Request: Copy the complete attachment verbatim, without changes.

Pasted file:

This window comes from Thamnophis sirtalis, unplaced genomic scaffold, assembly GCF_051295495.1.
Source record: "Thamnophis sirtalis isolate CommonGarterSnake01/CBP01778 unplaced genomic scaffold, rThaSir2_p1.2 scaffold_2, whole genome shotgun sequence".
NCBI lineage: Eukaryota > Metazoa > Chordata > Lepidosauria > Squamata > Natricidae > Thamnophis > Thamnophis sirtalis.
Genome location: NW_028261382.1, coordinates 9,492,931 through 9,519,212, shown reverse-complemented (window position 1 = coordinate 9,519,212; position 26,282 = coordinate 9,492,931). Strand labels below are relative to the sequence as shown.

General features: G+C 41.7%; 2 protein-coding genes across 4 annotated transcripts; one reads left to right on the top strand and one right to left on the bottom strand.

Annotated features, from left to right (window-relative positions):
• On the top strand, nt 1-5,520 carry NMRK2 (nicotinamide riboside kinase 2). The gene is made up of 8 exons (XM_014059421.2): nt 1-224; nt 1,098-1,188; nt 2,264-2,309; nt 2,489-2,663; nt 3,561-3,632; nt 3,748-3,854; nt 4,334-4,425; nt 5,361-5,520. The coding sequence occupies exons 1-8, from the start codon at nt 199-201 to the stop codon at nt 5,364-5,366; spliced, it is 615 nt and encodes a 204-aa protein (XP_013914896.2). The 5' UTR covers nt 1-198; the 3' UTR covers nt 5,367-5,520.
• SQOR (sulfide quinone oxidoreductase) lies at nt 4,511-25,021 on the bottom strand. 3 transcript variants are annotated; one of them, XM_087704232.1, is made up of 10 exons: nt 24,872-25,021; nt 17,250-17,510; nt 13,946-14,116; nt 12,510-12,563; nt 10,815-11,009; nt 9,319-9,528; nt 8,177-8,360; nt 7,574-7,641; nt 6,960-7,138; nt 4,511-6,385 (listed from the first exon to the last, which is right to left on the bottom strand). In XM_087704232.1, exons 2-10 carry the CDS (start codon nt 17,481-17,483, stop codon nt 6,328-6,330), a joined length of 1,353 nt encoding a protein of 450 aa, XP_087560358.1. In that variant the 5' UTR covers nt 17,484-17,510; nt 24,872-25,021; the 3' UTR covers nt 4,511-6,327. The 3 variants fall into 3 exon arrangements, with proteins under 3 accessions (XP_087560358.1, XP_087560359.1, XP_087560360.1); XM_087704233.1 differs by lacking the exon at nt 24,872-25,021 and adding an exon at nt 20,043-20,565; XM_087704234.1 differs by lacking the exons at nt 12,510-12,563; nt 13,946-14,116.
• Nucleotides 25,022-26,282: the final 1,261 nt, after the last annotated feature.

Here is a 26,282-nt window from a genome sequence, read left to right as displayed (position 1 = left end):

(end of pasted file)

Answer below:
This window comes from Thamnophis sirtalis, unplaced genomic scaffold, assembly GCF_051295495.1.
Source record: "Thamnophis sirtalis isolate CommonGarterSnake01/CBP01778 unplaced genomic scaffold, rThaSir2_p1.2 scaffold_2, whole genome shotgun sequence".
NCBI lineage: Eukaryota > Metazoa > Chordata > Lepidosauria > Squamata > Natricidae > Thamnophis > Thamnophis sirtalis.
Genome location: NW_028261382.1, coordinates 9,492,931 through 9,519,212, shown reverse-complemented (window position 1 = coordinate 9,519,212; position 26,282 = coordinate 9,492,931). Strand labels below are relative to the sequence as shown.

General features: G+C 41.7%; 2 protein-coding genes across 4 annotated transcripts; one reads left to right on the top strand and one right to left on the bottom strand.

Annotated features, from left to right (window-relative positions):
• On the top strand, nt 1-5,520 carry NMRK2 (nicotinamide riboside kinase 2). The gene is made up of 8 exons (XM_014059421.2): nt 1-224; nt 1,098-1,188; nt 2,264-2,309; nt 2,489-2,663; nt 3,561-3,632; nt 3,748-3,854; nt 4,334-4,425; nt 5,361-5,520. The coding sequence occupies exons 1-8, from the start codon at nt 199-201 to the stop codon at nt 5,364-5,366; spliced, it is 615 nt and encodes a 204-aa protein (XP_013914896.2). The 5' UTR covers nt 1-198; the 3' UTR covers nt 5,367-5,520.
• SQOR (sulfide quinone oxidoreductase) lies at nt 4,511-25,021 on the bottom strand. 3 transcript variants are annotated; one of them, XM_087704232.1, is made up of 10 exons: nt 24,872-25,021; nt 17,250-17,510; nt 13,946-14,116; nt 12,510-12,563; nt 10,815-11,009; nt 9,319-9,528; nt 8,177-8,360; nt 7,574-7,641; nt 6,960-7,138; nt 4,511-6,385 (listed from the first exon to the last, which is right to left on the bottom strand). In XM_087704232.1, exons 2-10 carry the CDS (start codon nt 17,481-17,483, stop codon nt 6,328-6,330), a joined length of 1,353 nt encoding a protein of 450 aa, XP_087560358.1. In that variant the 5' UTR covers nt 17,484-17,510; nt 24,872-25,021; the 3' UTR covers nt 4,511-6,327. The 3 variants fall into 3 exon arrangements, with proteins under 3 accessions (XP_087560358.1, XP_087560359.1, XP_087560360.1); XM_087704233.1 differs by lacking the exon at nt 24,872-25,021 and adding an exon at nt 20,043-20,565; XM_087704234.1 differs by lacking the exons at nt 12,510-12,563; nt 13,946-14,116.
• Nucleotides 25,022-26,282: the final 1,261 nt, after the last annotated feature.

Here is a 26,282-nt window from a genome sequence, read left to right as displayed (position 1 = left end):